In the third round, the A's take Arizona State catcher Preston "Petey" Paramore. A strong defensive catcher. More on him in a minute.
Here is Scout.com site BearInsider's coverage of Ross's start versus Brian Matusz in the NCAA regional. Click here.
Injury questions have dogged Ross, who has seen his fastball dip in velocity this season. However, he has still pitched well this year for the Golden Bears. If he had been healthy, Ross likely would have gone in the first round, so he could be a good value pick for the A's if he regains his mid-90s heater.
Ross has been the number one starter for Cal all season. An Oakland native, Ross attended Bishop O'Dowd high school. He is big bodied at 6'6'', 225. In addition to his fastball, Ross has a change-up, curveball and slider, although his fastball is his best pitch.
The A's scouting staff has obviously seen a lot of Ross throughout his high school and college career. He is 7-4 with a 4.25 ERA and 66 strike-outs in 78.1 innings for Cal this season.
The A's go local with their second pick, taking Cal righty Tyson Ross with their second-round pick. Ross is a good-sized right-hander with a mid-90s fastball. More on him in a minute.
The Rays begin the second round with a selection of Arizona HS lefty Kyle Lobstein. Then the Pirates follow with a risky, but potentially high-reward pick of Tanner Scheppers of Fresno State. Scheppers was set to be a top-10 pick before coming down with an injured shoulder. If he can get healthy, the Pirates will essentially have two top-10 talents already in this draft.
Just received word from the A's that second baseman Kevin Melillo has been traded to the Toronto Blue Jays for cash considerations and Jeff Fiorentino has been claimed by the Baltimore Orioles, his original club. Both players were designated from the A's 40-man roster last week.
The Braves didn't have a pick until the 40th slot because they signed Tom Glavine. Atlanta stuck to their tradition, taking HS lefty Brett DeVall, with their first pick. The Yankees head to the Farm with the 44th pick of the draft, taking Stanford lefty Jeremy Bleich. Another college reliever comes off the board with Boston at 45 in Bryan Price at Rice. There have been more college relievers taken thus far in the draft perhaps than in any draft in recent history. It will be interesting to see what happens to those college relievers and if some of them go into the rotation or not. The second round is ready to start, but it sounds like there will be a 45-minute break until it begins.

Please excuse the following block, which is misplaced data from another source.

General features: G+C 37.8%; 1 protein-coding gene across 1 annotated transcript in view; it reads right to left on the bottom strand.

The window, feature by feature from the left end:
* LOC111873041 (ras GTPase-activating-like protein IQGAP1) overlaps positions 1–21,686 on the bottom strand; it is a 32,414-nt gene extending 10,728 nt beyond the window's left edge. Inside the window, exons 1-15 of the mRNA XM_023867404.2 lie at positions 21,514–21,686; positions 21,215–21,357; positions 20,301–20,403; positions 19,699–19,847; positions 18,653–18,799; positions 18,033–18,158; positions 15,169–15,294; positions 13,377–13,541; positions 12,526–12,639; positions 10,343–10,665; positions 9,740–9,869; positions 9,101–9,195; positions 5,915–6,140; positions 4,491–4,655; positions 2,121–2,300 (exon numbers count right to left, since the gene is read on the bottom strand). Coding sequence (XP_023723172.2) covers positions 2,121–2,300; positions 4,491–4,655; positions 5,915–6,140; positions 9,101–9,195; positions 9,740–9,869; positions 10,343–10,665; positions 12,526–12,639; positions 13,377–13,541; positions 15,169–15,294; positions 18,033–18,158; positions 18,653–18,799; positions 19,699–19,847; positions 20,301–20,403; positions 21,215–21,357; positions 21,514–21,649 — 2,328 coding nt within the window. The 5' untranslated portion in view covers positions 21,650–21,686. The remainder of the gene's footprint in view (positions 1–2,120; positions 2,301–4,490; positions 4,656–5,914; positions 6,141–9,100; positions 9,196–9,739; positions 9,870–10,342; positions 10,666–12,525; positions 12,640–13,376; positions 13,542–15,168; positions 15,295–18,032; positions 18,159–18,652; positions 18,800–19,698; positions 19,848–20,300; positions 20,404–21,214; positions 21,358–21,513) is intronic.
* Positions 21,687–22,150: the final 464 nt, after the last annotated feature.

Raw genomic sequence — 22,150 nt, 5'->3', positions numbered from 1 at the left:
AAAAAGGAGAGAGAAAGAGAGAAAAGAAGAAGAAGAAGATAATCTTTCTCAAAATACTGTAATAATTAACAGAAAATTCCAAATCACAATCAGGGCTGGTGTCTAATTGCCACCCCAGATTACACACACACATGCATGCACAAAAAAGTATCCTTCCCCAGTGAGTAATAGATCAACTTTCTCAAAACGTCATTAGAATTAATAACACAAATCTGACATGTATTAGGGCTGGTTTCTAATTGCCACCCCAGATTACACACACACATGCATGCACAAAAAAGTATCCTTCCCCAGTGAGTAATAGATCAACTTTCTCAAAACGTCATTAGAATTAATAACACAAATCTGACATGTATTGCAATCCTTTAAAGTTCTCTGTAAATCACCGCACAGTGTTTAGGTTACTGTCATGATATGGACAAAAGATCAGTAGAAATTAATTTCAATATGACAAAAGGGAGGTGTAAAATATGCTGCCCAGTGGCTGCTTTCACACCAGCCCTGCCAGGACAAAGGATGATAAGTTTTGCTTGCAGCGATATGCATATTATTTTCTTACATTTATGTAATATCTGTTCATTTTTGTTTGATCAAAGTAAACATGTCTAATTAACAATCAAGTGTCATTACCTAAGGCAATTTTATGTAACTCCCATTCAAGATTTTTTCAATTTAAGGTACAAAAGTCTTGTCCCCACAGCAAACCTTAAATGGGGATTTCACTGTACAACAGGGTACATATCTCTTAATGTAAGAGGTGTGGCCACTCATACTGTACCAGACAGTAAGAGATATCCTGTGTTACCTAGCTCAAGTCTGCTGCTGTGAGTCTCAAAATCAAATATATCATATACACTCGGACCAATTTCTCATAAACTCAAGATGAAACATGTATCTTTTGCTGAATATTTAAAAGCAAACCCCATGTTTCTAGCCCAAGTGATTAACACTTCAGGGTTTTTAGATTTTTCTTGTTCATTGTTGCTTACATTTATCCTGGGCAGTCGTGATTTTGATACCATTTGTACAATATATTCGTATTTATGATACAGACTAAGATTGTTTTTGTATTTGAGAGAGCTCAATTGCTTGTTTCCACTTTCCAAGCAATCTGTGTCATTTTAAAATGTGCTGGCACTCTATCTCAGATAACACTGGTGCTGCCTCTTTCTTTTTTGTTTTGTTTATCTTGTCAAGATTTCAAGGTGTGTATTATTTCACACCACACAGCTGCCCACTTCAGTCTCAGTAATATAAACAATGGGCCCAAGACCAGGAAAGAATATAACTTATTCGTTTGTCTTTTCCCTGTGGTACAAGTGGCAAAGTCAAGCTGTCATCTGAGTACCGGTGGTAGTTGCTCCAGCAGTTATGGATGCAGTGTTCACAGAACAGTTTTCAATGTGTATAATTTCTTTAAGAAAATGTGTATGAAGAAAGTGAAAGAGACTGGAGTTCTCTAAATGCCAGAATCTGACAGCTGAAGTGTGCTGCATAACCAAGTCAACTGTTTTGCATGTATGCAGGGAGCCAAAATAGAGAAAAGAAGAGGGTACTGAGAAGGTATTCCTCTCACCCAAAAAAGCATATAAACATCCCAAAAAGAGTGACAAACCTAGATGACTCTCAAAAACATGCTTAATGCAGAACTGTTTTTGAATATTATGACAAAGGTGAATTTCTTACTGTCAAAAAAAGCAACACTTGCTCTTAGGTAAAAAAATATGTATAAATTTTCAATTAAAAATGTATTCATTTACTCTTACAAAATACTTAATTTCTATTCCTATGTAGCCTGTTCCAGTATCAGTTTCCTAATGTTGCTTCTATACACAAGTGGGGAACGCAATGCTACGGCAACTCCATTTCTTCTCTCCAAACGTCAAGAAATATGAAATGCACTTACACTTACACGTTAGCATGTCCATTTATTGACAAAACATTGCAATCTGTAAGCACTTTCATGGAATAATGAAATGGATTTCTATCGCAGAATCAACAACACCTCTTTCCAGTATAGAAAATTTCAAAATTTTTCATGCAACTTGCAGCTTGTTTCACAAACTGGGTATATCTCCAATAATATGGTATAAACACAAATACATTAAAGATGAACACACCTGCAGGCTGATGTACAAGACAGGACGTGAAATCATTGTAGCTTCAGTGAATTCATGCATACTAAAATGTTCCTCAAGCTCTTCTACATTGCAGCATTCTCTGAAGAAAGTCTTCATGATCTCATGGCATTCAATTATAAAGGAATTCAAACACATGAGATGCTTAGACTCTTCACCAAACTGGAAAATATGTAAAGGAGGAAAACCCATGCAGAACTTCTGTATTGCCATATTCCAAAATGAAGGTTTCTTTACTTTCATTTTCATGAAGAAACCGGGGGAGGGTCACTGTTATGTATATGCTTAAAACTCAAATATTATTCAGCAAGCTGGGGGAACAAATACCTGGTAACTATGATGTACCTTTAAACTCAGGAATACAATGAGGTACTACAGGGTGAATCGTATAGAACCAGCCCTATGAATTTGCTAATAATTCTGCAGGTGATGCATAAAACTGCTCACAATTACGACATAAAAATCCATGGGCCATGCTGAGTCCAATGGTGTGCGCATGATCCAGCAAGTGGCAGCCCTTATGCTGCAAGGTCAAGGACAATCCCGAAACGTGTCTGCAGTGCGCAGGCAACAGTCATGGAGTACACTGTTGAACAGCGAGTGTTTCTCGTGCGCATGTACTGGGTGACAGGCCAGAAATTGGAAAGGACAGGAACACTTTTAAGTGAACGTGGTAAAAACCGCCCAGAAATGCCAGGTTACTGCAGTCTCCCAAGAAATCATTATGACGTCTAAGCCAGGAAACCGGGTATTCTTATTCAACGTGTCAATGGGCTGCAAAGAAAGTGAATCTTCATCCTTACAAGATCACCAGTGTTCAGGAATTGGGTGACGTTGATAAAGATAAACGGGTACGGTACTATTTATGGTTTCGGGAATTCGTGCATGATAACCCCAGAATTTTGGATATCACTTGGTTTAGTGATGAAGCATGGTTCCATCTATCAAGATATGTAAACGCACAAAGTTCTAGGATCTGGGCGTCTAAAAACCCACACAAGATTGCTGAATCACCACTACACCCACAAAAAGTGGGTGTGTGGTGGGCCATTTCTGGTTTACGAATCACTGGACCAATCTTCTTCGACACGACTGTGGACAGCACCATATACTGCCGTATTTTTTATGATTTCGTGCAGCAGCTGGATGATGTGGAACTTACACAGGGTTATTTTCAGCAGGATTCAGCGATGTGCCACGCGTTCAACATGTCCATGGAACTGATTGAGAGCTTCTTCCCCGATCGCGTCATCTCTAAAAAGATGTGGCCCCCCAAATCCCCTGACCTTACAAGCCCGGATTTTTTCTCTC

Evan Frederickson becomes the third Bay Area collegiate product to come off of the board with the 35th pick to Milwaukee. Frederickson, a lefty, pitched for USF, where Aaron Poreda of Moraga, CA, pitched last season. Poreda was selected by the White Sox in the first round and he has a 3.34 ERA in 67.1 innings at High-A Winston-Salem this season.
Now that we are in the supplemental round, things are moving at the fast-and-furious pace that normally it does in the MLB draft. The compensation round begins with the Twins selecting Shooter Hunt from Tulane with their third pick, the Brewers taking Jake Odorizzi from Illinois HS, the Mets taking Brad Holt from UNC Wilmington and the Phillies taking California HS OF Zach Collier.
The first round comes to an end with Casey Kelly, son of former big leaguer Pat Kelly and a Florida HS shortstop, going to the Boston Red Sox. There will be a 15-minute break before the supplemental rounds. The A's won't pick again until the second round, 12th pick.
The Yankees become the team to take the risk on Gerrit Cole. Interestingly, Tim Melville remains on the board. Cole is a SoCal right-hander with a big fastball, but there are questions about his secondary stuff, his control and his maturity. He is a Scott Boras client.
In terms of Weeks' signability, he was looking for $900,000 when he was drafted in the eighth round by the Milwaukee Brewers as a high school player in 2005. The Brewers reportedly offered him a nice bonus but not $900,000, and he turned it down to go to Miami. He should make a lot more than $900,000 now going in the first round this year.